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Encyclopedia > Margaret I, Countess of Burgundy

Marguerite de France (1310 - 9 May 1382) was a medieval ruler, reigning countess of Artois and the Palatine Burgundy (Franche-Comté) as well as countess-consort of Flanders, Nevers and Rethel. Her father was king of France 1316-22. [edit] Events May 11 - In France, 64 members of the Knights Templar are burned at the stake for heresy Abulfeda becomes governor of Hama. ... May 9 is the 129th day of the year in the Gregorian Calendar (130th in leap years). ... Events End of the reign of Emperor Go-Enyu of Japan, fifth and last of the Northern Ashikaga Pretenders Emperor Go-Komatsu ascends to the throne of Japan John Wyclifs teachings are condemned by the Synod of London. ... Artois is a former province of northern France. ... Capital Besançon Land area¹ 16,202 km² Regional President Raymond Forni (PS) (since 2004) Population  - Jan. ... Flanders (Dutch: ) has several main meanings: the social, cultural and linguistical, scientific and educational, economical and political community of the Flemings; some prefer to call this the Flemish community (others refer to this as the Flemish nation) which is, with over 6 million inhabitants, the majority of all Belgians; a... Nevers is a commune of central France, the préfecture (capital) of the Nièvre département, in the former province of Nivernais. ... Rethel is a commune of northeastern France, in the Ardennes département, of which it is a sous-préfecture. ...

She was born as the second daughter of Jeanne de Chalon, Countess of Burgundy and her husband Philippe, Count of Poitiers. Marguerite's mother was Countess Palatine of Burgundy (daughter and heiress of Otto IV, Count of Burgundy) and Queen Consort of France; Marguerite's father was the second son of king Philip IV of France and Queen regnant Joan I of Navarre. Philip V the Tall (French: Philippe V le Long) (1293 - January 3, 1322) was King of France from 1316 to 1322, a member of the Capetian dynasty. ... Philip IV the Fair (French: Philippe IV le Bel) (1268 – November 29, 1314) was King of France from 1285 until his death. ... A queen regnant is a female monarch who possesses all the monarchal powers that a king would have without regard to gender. ... Jeanne (or Joan or Johanna) of Navarre (c. ...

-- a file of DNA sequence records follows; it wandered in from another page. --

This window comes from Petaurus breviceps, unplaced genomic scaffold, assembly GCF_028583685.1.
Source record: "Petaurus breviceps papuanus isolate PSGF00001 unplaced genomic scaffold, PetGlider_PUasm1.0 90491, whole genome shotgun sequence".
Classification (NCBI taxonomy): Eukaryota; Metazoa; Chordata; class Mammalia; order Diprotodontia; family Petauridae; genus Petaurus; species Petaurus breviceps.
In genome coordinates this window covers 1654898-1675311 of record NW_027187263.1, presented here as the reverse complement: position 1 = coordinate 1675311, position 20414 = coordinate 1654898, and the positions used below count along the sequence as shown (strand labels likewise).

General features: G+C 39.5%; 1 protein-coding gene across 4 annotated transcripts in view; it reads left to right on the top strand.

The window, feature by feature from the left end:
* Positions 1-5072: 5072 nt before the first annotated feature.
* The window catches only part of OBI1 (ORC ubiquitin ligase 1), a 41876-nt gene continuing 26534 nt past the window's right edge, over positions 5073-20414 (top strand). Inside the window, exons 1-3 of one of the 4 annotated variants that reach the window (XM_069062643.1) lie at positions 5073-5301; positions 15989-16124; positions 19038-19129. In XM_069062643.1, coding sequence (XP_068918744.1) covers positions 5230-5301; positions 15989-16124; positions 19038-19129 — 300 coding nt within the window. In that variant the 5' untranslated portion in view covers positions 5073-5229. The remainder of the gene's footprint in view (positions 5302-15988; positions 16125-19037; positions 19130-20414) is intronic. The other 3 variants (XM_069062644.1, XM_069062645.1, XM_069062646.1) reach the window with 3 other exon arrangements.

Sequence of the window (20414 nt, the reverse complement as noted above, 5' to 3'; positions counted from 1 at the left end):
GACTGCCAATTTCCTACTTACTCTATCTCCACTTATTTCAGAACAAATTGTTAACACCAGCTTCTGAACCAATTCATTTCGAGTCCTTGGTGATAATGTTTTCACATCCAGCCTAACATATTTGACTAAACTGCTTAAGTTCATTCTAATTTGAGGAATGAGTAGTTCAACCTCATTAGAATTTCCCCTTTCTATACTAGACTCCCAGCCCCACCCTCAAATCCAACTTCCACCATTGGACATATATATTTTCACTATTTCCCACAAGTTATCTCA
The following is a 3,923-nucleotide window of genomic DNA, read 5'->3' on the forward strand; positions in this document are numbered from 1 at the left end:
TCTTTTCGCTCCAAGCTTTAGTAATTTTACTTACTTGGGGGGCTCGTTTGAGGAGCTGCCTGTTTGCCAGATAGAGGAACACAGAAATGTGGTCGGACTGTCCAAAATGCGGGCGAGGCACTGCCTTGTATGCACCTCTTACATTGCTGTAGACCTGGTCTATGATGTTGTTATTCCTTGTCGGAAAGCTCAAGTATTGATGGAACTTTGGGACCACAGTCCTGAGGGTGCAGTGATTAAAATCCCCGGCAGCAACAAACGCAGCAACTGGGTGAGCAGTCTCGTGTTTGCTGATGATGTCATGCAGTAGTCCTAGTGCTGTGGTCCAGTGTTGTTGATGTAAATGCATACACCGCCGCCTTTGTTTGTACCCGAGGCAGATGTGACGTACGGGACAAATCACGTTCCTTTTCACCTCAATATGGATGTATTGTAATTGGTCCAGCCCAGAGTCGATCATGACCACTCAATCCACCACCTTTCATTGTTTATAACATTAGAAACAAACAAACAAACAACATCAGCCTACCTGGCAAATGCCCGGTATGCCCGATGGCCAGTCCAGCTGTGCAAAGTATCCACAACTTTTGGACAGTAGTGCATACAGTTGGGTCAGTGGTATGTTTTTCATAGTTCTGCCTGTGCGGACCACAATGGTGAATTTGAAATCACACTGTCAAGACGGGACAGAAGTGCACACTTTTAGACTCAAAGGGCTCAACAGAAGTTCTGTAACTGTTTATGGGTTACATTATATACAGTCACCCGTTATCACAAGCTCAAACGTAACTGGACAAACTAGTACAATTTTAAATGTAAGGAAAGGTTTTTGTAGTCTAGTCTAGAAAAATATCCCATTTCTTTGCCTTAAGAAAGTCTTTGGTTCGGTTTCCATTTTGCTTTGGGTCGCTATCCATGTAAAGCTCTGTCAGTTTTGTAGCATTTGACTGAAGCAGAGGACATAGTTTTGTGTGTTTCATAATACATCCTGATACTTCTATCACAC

In 1316 her father became king Philip V of France, after the death of her infant first cousin John I of France. Marguerite was married to Louis I, Count of Flanders (1304-1346) who reigned Flanders, Nevers and Rethel from 1322. Her husband was dependent on her father in suppressing the rebellion of Nikolaas Zannekin. Her father died in 1322, and by law the crown was inherited by her uncle, Charles, Count of La Marche. John I the Posthumous (French: Jean Ier le Posthume) (November 15, 1316 – November 20, 1316) was King of France for the five days he lived. ... Louis I (1304 – August 26, 1346, ruled 1322–1346) was Count of Flanders, Nevers and Rethel. ... Charles IV the Fair (French: Charles IV le Bel) (1294 – February 1, 1328), a member of the Capetian Dynasty, reigned as King of France from 1322 to 1328. ...

Marguerite's mother, Queen Jeanne, succeeded her own mother, Mahaut, Countess of Artois, as ruler of Artois in 1329. Marguerite's elder sister Jeanne, duchess of Burgundy (1308-49) inherited when their mother died in 1329, becoming Countess of Artois and Palatine Countess of Burgundy.

Her husband Louis was killed in the Battle of Crécy (26 August 1346). He and Marguerite had one son, Louis II, Count of Flanders (1330-84) who in 1346 succeeded in Flanders, Nevers and Rethel. In 1355, the younger Louis claimed the duchy of Brabant in right of his wife, but Joanna, Duchess of Brabant managed to keep her possessions. Combatants Kingdom of England, Allied knights from Germany and Denmark France, Genoese Mercenaries, the Kingdoms of Navarre, Bohemia and the Balearic Islands Commanders Edward III of England Edward, the Black Prince Philip VI of France Strength about 12,000 30,000 to 40,000 Casualties 150-1,000 killed and... August 26 is the 238th day of the year in the Gregorian Calendar (239th in leap years). ... // Events Serbian Empire was proclaimed in Skopje by Dusan Silni, occupying much of the South-Eastern Europe Foundation of the University of Valladolid Foundation of Pembroke College, University of Cambridge August 26 Battle of Crecy after which Edward the Black Prince honored the bravery of John I, Count of Luxemburg... Brabant is a former duchy in the Low Countries, and a former province of Belgium. ... Joanna, Duchess of Brabant (1322–1406) was the heiress of Duke Jan III, who died in Brussels, December 5, 1355. ...

In 1357, her granddaughter Margaret (1350-1405), then seven years old, was married to Marguerite's great-nephew Philip I, Duke of Burgundy (1346-1361), who thus was the young bride's second cousin. The girl thus became duchess-consort of Burgundy, as well as countess-consort of Artois and the County Palatine of Burgundy (also called Franche-Comté); in 1360, the couple became Count and Countess-consort of Boulogne and Auvergne. Margaret of Dampierre (1350-1405) was countess of Flanders and twice Duchess of Burgundy. ... Philip I of Burgundy, also known as Philip of Rouvres (1346 – November 21, 1361) was Duke of Burgundy between 1349 and 1361. ... Capital Besançon Land area¹ 16,202 km² Regional President Raymond Forni (PS) (since 2004) Population  - Jan. ... Boulogne is the name of several communes in France: Boulogne in the Vendée département Boulogne-Billancourt, in the Hauts-de-Seine département Boulogne-sur-Mer, in the Pas_de_Calais département This is a disambiguation page — a navigational aid which lists other pages that might otherwise share... This is a list of the various rulers of Auvergne. ...